There are currently plans afoot in Germany to wrap an ugly, industrial behemoth of a coal plant in gorgeous "living walls"—the kind of green, vine-covered surfaces that are en vogue in the sustainable design world right now. What you're looking at above is the proposed concept for a coal plant owned by Vattenfall, one of Europe's largest energy companies. Treehugger's Lloyd Alter calls it "greenwrapping": an attempt to veil a polluting monstrosity behind a pleasing aesthetic sheen.
That's what the designers may intend to do, and it's certainly what the coal company has in mind: If you think a coal plant looks cool, and it makes an interesting contribution to a city's look and feel, you'll be much less inclined to hate it—and to call for its ouster. Which makes sense as a defensive measure, as more and more people are rallying to shut down coal plants, since they are the number one driver, worldwide, of global climate change. They also emit deadly pollutants and cause asthma and all-around suck, too.
AZPA, a London and Barcelona-based architecture firm, thinks that it can conceal this fact:
This project is aimed at providing Vattenfall with an aesthetic manifestation of a new integration between manmade processes and the natural environment. It would be a mistake for the facilities to appear as industrial facilities, emphasising their artificiality through the use of steel and concrete and sharp geometries. On the contrary, our proposal gravitates around the possibility to make the the artificial as close as possible to the natural, by designing an envelope for the Wedel Vattenfall plant which will appear as continuous with nature
The firm also claims that the green walls, comprised of creepers, or vines arrayed in a "corrugated envelope" could "absorb a substantial part of the carbon emissions of the plant." This is a heaping load of B.S. Perhaps if you replace "a tiny, minuscule fraction" with "substantial" that sentence is passable. But coal plants spew out such ghastly amounts of CO2 that you'd have to run their emissions through a rainforest to see a "substantial" absorption rate.
But here's the thing—I think these plans will backfire. I think the designers', and the coal company's logic is flawed. Here's why: the only thing saving coal plants right now is that most people don't ever think about them. There's a reason that we've quarantined them to our cities' outer limits and rural boonies, where the only people that have to deal with them are poor people with no political influence, employees, and execs that profit from the whole steaming mess.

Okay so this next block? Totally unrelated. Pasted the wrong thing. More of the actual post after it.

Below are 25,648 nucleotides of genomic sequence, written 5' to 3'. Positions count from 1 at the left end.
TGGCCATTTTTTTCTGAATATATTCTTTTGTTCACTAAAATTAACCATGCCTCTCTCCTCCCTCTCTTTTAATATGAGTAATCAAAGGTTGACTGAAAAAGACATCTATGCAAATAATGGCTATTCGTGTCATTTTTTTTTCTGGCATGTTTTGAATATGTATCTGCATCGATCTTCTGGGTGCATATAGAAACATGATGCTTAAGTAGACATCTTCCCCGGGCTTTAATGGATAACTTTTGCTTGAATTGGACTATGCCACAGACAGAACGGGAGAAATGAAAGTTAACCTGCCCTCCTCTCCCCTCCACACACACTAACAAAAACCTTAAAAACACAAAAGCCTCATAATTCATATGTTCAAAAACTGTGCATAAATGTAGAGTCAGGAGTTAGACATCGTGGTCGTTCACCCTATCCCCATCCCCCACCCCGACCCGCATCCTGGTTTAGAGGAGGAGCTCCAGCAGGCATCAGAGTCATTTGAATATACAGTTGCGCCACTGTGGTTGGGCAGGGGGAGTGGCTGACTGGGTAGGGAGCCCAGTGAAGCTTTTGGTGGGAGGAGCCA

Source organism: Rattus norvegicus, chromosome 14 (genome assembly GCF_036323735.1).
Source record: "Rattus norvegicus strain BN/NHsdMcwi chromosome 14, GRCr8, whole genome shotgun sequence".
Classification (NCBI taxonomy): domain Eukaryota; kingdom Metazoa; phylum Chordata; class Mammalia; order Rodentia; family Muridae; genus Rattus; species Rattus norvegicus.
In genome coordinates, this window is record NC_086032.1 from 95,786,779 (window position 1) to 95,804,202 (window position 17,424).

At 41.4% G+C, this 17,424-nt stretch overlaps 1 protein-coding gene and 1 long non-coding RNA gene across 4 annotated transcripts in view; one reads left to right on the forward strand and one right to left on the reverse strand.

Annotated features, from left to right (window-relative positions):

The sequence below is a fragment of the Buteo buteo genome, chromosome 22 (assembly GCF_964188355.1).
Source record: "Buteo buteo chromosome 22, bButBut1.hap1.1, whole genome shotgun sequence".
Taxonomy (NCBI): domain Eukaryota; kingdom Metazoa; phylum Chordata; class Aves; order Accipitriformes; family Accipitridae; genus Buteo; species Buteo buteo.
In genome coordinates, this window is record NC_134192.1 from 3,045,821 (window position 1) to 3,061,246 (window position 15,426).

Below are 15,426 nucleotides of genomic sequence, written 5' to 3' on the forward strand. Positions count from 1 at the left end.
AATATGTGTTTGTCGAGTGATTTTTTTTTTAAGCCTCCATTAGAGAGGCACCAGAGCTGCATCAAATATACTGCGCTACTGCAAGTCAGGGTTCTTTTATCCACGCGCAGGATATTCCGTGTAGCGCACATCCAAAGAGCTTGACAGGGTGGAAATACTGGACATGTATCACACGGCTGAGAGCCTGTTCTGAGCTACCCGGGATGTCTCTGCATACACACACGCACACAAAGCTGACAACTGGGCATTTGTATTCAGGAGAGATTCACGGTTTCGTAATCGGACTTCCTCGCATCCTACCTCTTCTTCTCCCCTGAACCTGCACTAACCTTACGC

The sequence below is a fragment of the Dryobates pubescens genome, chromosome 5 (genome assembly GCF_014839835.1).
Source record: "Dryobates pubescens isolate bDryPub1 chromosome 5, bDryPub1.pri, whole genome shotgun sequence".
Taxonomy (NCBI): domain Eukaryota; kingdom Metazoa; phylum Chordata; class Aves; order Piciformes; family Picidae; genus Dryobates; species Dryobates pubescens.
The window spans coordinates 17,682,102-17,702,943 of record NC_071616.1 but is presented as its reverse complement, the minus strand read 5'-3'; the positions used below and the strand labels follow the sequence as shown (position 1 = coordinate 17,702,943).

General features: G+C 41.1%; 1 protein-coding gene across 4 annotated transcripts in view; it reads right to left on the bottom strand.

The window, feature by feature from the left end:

The minute you make a coal plant into a beacon, the minute you draw attention to it, the more endangered it becomes. This is especially true in educated, environmentally aware, and socially activist populations like Germany—this is the nation that took to the streets to ban nuclear power in the wake of Fukushima, remember.
If your population a) understands the threat of climate change and b) gets that CO2-belching coal plants are the primo cause, then erecting the equivalent of a giant banner that says 'Hey, folks, look how much global warming pollution our plant spits out! Enough to make an entire vine-covered skyscraper-sized building bloom!' might not win you any converts. Anytime someone has to ask, 'Why is that coal plant covered in vines?' and the answer is, 'oh, because it emits a crapload of planet-warming gases' coal loses.
Unless, of course folks don't understand how climate change works. Which means that right now, slapping pretty green walls on smokestacks might yet serve the coal industry's agenda here in the states. This is a place where tens of millions of people agree with the nation's top Republican when he says "the idea that carbon dioxide is a carcinogen that is harmful to our environment is almost comical." So yeah—the ooh pretty effect might actually fool Americans. Luckily for us, our coal companies are entirely unwilling to spend an extra cent to clean or green their operations if they're not forced to by law—so bring on the living coal plants, I say. Let's see what happens.